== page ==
All I am doing is popularizing it among farmers free of cost. I started its use in 2011 with 5 or 6 farmers of my village. Now there are 60,000 to 65,000 farmers who are regularly using it in place of urea and pesticides and there are 25,000 to 30,000 farmers who are using it on one crop at least. It is a big success for me and for the growth of organic farming, he told VillageSquare.in.

According to Dinesh, who is head of Machhahi Sakra Sabzi Utpadak Krishak Hitkari Samuh, thousands of members of hundreds of Kisan Clubs and Kisan Samuhs in villages in Muzaffarpur and other districts have been using the mixture in their fields. Happy over the increasing popularity of his dahi mixture experiment among thousands of farmers, Dinesh is planning to give it a brand name.

“In addition to 90,000 farmers using it, we are in contact with around 1 lakh farmers and holding regular meetings with them,” he said.

Scientific indifference

Dinesh told villagesquare.in that so far scientists at New Delhi-based Indian Council of Agricultural Research (ICAR) and Rajendra Prasad Central Agricultural University, Pusa, in Samastipur, Bihar, have shown interest for a scientific lab test of the impact of the mixture as a crop spray.

A team of agriculture scientists should conduct a study followed by a lab test to provide scientific basis for its use. Once it gets scientific legitimacy, its popularity will grow and it may reduce use of urea to an extent, Dinesh said.

Some women farmers are also happy after they began using the curd mixture. “We have got excellent results from using the mixture,” said Kiran Devi.

Dinesh says crops get nitrogen and phosphorous for nearly 40 days after they are sprayed with the mixture. Only 2 kg of the mixture is required to replace 25 kg of urea.

“In comparison to urea or chemical spray, the curd mixture spray is cheap and proving more result-oriented for us without any side effects,” Dinesh said. “For a chemical spray in one acre of crops, we have to spend Rs 1,100 but only 2.5 kg of milk is needed to prepare the curd at home.”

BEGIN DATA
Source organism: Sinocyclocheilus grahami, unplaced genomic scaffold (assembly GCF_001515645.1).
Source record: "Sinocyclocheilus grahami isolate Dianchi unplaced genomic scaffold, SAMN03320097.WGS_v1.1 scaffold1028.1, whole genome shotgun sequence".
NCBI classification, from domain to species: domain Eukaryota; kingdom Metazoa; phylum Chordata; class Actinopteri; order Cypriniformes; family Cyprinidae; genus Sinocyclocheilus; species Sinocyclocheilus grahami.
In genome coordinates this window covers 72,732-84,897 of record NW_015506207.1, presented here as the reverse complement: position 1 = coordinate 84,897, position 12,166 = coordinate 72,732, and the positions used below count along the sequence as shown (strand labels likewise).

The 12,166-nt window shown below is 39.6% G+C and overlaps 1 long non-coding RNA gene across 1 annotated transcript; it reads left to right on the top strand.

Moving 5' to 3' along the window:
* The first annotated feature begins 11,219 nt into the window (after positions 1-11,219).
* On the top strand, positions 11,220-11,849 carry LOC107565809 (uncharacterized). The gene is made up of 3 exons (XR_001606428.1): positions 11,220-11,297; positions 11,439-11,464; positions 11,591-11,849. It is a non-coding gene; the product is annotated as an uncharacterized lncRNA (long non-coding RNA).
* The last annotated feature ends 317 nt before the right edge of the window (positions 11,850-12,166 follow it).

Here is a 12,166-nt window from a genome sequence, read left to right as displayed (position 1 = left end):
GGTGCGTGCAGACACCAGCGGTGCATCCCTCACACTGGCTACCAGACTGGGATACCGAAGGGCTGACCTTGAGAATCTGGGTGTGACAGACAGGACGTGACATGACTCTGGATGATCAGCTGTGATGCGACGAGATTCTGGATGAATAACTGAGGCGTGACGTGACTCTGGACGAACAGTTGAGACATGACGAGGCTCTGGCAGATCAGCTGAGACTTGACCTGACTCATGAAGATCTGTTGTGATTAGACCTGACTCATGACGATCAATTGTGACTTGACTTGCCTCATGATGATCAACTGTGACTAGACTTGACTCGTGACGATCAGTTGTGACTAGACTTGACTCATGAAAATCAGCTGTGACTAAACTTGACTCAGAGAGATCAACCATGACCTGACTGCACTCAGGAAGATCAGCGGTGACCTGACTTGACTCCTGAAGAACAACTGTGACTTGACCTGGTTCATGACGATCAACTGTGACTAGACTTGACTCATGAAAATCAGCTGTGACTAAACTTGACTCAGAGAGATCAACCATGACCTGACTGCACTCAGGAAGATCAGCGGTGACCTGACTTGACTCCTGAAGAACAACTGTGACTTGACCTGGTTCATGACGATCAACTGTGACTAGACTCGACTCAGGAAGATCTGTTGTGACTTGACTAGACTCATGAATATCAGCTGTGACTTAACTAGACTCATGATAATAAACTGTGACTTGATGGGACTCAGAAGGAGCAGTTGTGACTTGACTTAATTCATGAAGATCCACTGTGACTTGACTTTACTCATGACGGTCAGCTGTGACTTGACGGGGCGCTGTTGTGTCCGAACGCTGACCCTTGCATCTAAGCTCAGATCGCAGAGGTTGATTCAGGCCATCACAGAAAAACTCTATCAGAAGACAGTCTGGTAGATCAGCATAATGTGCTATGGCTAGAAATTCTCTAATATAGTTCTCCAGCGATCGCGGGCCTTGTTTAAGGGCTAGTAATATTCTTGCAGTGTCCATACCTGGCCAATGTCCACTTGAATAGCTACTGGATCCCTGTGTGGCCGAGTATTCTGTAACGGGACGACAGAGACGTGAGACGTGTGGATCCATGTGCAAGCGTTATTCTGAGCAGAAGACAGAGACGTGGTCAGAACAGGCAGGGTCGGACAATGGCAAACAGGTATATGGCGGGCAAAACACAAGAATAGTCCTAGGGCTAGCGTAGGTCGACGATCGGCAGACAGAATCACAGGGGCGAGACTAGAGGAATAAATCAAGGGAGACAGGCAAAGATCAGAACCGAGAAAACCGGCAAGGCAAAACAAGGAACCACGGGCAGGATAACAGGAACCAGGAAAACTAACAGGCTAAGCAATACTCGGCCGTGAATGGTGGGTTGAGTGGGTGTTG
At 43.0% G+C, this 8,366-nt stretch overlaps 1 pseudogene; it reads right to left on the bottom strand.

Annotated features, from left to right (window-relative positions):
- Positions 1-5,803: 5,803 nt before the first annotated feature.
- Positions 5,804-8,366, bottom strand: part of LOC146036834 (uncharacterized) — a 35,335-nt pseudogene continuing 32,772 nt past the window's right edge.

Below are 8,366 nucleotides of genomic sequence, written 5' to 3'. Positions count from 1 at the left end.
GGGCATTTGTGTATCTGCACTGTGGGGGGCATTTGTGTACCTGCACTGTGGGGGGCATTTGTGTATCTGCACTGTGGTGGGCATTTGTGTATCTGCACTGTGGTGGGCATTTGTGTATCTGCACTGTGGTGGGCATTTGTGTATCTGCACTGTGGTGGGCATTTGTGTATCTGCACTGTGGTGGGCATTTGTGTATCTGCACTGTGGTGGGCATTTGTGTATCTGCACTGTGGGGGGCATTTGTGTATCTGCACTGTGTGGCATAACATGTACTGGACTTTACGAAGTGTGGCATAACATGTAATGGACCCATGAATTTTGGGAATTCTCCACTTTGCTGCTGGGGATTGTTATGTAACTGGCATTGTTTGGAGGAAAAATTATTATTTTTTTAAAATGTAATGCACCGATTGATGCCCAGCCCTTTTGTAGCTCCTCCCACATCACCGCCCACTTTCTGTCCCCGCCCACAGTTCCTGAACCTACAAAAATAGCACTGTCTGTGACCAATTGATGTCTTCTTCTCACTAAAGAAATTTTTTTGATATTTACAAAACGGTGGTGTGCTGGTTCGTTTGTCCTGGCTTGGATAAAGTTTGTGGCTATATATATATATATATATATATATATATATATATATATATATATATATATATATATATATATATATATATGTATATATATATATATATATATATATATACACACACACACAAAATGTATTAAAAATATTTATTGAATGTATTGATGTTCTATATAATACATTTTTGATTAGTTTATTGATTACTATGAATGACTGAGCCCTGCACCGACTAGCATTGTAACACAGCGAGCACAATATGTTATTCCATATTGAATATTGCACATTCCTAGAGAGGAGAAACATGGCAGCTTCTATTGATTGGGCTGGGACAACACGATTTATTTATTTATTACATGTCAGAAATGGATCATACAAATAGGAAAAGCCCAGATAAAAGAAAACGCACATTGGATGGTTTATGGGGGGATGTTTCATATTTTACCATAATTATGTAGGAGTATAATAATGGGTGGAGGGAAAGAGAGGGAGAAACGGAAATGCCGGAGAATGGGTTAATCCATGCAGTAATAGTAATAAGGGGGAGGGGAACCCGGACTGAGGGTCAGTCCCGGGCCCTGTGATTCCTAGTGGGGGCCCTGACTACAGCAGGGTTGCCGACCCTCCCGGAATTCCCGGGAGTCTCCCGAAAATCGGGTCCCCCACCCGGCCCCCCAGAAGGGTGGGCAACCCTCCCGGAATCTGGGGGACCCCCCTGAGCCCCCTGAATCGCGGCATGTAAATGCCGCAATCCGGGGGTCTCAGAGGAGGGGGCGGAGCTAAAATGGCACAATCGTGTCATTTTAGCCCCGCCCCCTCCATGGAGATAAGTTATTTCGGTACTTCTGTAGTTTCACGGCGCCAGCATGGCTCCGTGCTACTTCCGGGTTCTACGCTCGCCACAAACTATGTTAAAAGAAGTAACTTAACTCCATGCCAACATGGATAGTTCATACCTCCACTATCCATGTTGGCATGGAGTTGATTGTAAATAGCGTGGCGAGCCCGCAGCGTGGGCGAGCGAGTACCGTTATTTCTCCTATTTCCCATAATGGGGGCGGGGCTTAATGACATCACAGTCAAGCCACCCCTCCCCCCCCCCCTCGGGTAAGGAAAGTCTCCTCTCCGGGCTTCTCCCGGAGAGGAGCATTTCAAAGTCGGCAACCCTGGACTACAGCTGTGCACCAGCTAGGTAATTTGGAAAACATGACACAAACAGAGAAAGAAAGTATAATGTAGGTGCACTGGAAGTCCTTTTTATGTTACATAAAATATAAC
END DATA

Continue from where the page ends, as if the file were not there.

Easy to use

The curd mixture is easy to prepare. After the curd is ready, a copper or bronze spoon is inserted into the pot containing it for 10 to 15 days. The color of the curd changes from white to green. This is locally known as tutia, which is then mixed with water and sprayed. Interestingly, after water is added to the curd, the butter that is formed is being used as pesticide.

“We mixed vermicompost in that butter and used it on roots and stem and plants,” Dinesh told VillageSquare.in.

Dinesh said about 150 big farmers in Delhi’s Burari Road, Nathupuram, Ibrahimpur, Uttamnagar, Nangloi, Gurgaon, Nazafgarh and Rohini have been using the mixture in their fields after being trained by him.

Unlike marginal farmers, farm houses near Delhi are owned by either big and rich farmers, industrialists and politicians, who are using the mixture in place of chemical fertilisers for organic farming, he claimed.

Disclaimer: This article, authored by Mohd Imran Khan, was first published in VillageSquare.in. The views expressed by the author are her own and do not necessarily reflect that of YourStory.